For a start, we need to determine what is medical information that is stored and accessible in electronic health records, and what is private that goes beyond a doctor-patient relationship.
As we collect pervasive data about an individual's activities, behavioural choices and sleep patterns, we need to balance actionable medical information and patient privacy.
Health authorities have been grappling with how to regulate digital products, whether these are for monitoring disease or providing therapeutic interventions. Singapore's Health Sciences Authority (HSA) approved its first digital therapeutic as recently as June 2020, the first regulatory agency to do so outside the US.
The challenge remains to develop regulatory pathways to approve such products, without forgoing the rigorous clinical efficacy and safety trials required for all other classes of medical products.
Digital therapeutics need to be integrated within existing health systems. This requires not only approved software and hardware, but evidence-based clinical practice guidelines.
Physicians will need to be educated on how to prescribe digital apps, how to monitor compliance, and how to assess clinical outcomes.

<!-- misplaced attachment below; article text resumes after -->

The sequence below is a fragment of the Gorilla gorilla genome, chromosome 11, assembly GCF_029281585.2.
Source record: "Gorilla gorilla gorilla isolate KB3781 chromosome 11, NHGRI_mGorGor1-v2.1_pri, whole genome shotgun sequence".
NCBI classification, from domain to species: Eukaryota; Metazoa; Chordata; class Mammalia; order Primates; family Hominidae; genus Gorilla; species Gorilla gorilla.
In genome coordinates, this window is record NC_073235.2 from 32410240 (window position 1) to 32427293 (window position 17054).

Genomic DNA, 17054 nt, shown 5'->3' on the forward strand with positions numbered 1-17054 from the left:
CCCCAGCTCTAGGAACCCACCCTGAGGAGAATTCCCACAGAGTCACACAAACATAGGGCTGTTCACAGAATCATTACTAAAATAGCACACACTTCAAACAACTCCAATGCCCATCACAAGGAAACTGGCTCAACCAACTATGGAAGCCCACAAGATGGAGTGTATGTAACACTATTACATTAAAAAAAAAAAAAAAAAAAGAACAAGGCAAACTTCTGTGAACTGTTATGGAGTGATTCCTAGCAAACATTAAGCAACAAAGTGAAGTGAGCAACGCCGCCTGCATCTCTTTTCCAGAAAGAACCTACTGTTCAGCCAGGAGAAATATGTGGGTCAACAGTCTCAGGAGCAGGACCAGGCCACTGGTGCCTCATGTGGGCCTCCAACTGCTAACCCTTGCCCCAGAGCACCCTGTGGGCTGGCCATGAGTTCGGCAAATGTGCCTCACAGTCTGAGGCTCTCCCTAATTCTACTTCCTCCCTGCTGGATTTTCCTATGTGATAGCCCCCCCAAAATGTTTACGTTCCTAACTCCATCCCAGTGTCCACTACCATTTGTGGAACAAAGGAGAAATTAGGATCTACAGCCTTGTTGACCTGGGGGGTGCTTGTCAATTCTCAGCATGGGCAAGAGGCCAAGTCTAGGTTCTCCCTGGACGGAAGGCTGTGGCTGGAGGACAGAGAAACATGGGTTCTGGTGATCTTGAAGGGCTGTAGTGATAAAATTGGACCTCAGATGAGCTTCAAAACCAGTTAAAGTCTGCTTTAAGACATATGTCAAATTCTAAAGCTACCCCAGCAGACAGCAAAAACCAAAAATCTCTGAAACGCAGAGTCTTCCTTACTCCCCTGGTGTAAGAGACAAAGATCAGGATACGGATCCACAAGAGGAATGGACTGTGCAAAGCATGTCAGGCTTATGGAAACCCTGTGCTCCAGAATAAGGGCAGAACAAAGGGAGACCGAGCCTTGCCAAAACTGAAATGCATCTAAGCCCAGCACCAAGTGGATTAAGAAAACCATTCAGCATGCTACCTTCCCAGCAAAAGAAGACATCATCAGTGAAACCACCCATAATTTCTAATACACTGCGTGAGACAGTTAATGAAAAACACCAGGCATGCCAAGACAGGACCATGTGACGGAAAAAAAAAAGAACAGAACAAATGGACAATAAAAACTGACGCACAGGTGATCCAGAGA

Finally, we need to review how prescription and treatment costs can be reimbursed, including whether these are covered by medical insurance and other payment schemes.
Incentives can also be in-built to enhance patient acceptance and adherence to therapy.
The future of mental healthcare is digital.
Developments will change how clinicians diagnose, monitor and manage mental disorders, taking treatment from the clinic into each patient's mobile device.
This goes beyond developing software.
There is a concurrent need to address pertinent issues relating to patient confidentiality, safeguards for data privacy, treatment models, regulatory pathways, reimbursement of costs, as well as patient and physician adoption.
Reimagining mental healthcare is the easy part, making it happen will take time. We have to do better than the current state of mental healthcare - that is our goal.
About the writers
• Dr Jimmy Lee is a Psychiatrist at the Institute of Mental Health and Associate Professor at the Lee Kong Chian School of Medicine, Nanyang Technological University;
• Mr Nawal Roy is Founder and CEO of Holmusk; and
• Professor Benjamin Seet is Deputy Group CEO (Education and Research) of the National Healthcare Group and Adjunct Professor at Lee Kong Chian School of Medicine.